For anyone with even a passing interest in US history, Washington DC is a treasure trove of fascinating sights and experiences. Founded specifically to be the capital city of the US, Washington DC has been at the heart of national and international history for centuries – and still continues to make history each and every day. There are so many landmarks of enormous historical significance here that it can feel quite overwhelming. Of course, the White House is the one that gets the most international attention, but on the National Mall that stretches out in front of it there are so many more sights to keep history buffs happy – from the Lincoln Memorial to the Smithsonian National Museum of American History.
If you’re planning a trip to Washington DC and you don’t yet know much about the city, it’s worth getting to grips with some of the basics of the city’s history so you can appreciate its wealth of historic sites all the more fully. Here’s a quick look at the story of the city.
Discovering Washington DC’s History in Person
Before we get into the history, it’s worth noting that the best way of immersing yourself in Washington DC’s history is by going on a tour that takes in the most important historic sites. Our Two-Day Washington DC Grand Tour is a fantastic option if you have the time to spare, but if you only have one day, our Best of DC Tour is also an excellent way to see the city. Alternatively, check out our full selection of Washington DC Tours to find some more great ways to learn about the capital.
The Founding of Washington DC
The city as we know it began in 1791, when it was founded using land from the states of Maryland and Virginia, which border it. Washington DC is in an unusual position as it doesn’t actually belong to a state; instead it is its own separate district (the District of Columbia – hence the DC in the name).
This location actually wasn’t anyone’s first choice for the location of the capital. However, it was chosen by George Washington – who would later become the very first President of the United States – as a compromise to placate two other Founding Fathers of the US, Alexander Hamilton and Thomas Jefferson, who had conflicting goals for the new capital. You can learn about the thinking behind this in more detail over on Encyclopedia Britannica.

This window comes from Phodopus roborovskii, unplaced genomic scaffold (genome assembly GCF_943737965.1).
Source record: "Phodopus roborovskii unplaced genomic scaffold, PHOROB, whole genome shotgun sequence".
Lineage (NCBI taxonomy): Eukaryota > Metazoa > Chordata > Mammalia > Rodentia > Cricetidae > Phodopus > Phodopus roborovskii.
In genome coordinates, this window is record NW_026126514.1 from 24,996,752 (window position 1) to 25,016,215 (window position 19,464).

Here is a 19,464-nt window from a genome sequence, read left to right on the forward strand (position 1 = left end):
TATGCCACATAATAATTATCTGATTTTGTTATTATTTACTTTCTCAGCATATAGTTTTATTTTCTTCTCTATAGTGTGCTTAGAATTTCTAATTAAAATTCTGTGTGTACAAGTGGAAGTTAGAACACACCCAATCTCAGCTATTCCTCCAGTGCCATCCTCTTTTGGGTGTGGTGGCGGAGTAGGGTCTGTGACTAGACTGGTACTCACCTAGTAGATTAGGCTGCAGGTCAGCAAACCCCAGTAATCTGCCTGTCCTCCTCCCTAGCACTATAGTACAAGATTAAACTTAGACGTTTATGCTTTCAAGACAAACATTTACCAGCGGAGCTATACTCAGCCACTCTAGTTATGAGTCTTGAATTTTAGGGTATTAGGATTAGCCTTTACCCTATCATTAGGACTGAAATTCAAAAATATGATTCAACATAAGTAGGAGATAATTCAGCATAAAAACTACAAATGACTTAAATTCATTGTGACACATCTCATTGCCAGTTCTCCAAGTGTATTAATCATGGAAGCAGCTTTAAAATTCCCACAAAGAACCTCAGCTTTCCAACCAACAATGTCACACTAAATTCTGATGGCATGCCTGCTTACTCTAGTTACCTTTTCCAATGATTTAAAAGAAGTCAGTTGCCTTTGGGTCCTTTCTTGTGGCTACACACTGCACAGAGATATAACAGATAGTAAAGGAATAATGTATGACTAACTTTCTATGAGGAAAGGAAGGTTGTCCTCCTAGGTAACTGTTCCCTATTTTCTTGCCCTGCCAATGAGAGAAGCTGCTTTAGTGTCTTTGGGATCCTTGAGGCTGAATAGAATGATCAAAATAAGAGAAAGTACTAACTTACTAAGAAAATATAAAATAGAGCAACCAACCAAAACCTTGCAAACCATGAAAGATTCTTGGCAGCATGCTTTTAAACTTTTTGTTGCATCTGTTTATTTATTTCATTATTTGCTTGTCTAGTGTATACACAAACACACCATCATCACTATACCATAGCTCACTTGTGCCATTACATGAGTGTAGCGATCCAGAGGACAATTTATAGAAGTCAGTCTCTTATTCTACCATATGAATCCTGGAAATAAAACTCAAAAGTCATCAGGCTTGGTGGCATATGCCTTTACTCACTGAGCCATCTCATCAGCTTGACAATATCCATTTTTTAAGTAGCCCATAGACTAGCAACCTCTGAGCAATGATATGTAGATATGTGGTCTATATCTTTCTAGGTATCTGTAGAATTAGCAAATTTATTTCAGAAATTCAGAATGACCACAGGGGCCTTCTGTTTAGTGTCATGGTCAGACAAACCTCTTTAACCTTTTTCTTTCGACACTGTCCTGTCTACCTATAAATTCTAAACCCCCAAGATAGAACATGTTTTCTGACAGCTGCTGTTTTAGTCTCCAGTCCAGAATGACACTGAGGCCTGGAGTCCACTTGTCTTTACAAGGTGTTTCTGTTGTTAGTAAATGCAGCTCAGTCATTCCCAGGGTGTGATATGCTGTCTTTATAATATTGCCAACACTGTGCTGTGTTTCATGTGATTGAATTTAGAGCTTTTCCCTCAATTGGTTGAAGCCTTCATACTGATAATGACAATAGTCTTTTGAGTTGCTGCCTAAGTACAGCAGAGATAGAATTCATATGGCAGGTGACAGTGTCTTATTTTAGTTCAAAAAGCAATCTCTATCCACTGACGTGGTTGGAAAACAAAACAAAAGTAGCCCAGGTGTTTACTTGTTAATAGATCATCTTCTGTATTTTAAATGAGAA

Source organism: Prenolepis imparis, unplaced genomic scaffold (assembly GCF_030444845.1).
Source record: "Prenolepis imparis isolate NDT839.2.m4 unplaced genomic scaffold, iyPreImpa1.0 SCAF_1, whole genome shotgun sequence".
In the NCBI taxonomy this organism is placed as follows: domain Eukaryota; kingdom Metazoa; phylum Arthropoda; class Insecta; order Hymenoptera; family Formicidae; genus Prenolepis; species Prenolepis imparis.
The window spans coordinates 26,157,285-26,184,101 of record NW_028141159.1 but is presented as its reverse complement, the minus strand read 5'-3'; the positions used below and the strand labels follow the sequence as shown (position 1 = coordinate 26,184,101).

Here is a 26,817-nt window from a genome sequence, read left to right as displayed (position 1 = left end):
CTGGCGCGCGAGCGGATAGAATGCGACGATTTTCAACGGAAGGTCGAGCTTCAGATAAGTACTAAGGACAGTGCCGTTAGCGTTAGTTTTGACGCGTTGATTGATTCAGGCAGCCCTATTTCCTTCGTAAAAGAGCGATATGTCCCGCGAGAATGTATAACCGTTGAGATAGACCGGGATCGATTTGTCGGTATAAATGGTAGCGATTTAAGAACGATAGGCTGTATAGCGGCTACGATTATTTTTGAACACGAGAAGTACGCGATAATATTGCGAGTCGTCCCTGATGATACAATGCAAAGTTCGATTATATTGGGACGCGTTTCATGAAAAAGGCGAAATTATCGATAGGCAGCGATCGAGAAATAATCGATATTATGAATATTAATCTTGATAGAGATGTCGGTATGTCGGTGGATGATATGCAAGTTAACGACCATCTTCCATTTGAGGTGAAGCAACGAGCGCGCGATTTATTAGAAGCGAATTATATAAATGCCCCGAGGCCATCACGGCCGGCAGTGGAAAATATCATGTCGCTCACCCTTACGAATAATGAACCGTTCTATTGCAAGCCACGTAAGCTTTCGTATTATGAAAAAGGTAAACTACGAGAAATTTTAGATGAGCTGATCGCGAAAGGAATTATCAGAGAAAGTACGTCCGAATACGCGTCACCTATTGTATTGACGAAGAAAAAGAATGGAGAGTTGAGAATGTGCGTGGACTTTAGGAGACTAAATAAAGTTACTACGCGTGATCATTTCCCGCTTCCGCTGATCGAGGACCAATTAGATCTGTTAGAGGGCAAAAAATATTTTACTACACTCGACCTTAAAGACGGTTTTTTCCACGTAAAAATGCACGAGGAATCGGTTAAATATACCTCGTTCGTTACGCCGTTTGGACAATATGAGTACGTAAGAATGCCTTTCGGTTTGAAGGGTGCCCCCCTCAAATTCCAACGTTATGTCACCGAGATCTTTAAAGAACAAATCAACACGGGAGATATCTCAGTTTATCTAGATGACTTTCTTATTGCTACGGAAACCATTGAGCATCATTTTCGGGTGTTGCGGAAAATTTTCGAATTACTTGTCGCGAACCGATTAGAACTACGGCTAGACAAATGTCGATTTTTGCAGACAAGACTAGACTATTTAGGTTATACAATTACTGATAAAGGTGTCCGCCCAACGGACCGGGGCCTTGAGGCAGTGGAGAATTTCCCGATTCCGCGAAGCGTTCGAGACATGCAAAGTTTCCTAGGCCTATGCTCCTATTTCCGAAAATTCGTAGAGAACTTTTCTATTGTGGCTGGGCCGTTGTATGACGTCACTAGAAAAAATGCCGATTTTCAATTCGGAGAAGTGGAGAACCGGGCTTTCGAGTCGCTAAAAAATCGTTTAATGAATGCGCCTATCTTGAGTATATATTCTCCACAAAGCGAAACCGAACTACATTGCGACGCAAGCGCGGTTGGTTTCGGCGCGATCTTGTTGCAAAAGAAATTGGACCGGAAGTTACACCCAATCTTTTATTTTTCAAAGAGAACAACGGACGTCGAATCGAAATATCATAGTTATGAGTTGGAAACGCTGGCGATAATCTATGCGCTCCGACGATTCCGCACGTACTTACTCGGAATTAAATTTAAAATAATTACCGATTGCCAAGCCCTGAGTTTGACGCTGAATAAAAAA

Building Washington DC
The construction of the city was overseen by the French architect and engineer Pierre Charles L’Enfant, who used Paris as his inspiration for the city. He chose a grid-like structure for the map, too, which would make the core of the city easy to navigate. And his vision was a success; today, a strong French influence can still be felt in the expansive green spaces and ornate grandeur that define the compact city center.
However, few of the highlights of the city that are so famous nowadays are actually the real deal. In 1812, the British army attacked the city and razed the White House, the Library of Congress and the Capitol Building, among other major sites, to the ground – meaning they had to be rebuilt.
Washington DC Became a Sanctuary for Slaves
After the Emancipation Proclamation of 1862 freed over 2.5 million slaves across the states, many of the newly freed slaves gravitated to Washington DC. Frederick Douglass, a leading figure in the abolitionist movement, also made the city his home. The city would later go on to play an important role in the fight for civil rights in the 20th century.
Expansion and Change
Throughout the 19th century, Washington DC had been growing and changing, taking in surrounding areas that had not originally been part of the city. At the beginning of the 20th century, it became the first city to undergo major changes – in this case including the expansion of the National Mall – as part of the City Beautiful movement. The architects behind the movement sought to transform US cities in line with the Beaux-Arts style prominent on the European continent.
Response to Dr. Martin Luther King Jr.’s Assassination
The most iconic figure in the US civil rights movement, Dr. Martin Luther King Jr., was assassinated on April 4, 1968. Although the crime took place in Tennessee, the reverberations were felt all over the country – and all over the world. Washington DC’s African American population were already faced with widespread racism resulting in structural obstacles to adequate housing, jobs and education. The assassination served as the catalyst for four days of riots in the capital, eventually shut down by military intervention.
Washington DC’s First Mayor
The 1973 District of Columbia Home Rule Act resulted in the first mayoral elections in the city (previously, officials overseeing local government at this level had been appointed rather than being voted in). Significantly, given the city’s history, the first elected mayor was Walter Washington, who was African American.
We hope this blog post has taught a few readers one or two new things about the capital city of the United States. Please get in touch with Gray Line DC if you have any questions about the Washington DC tours mentioned in this blog.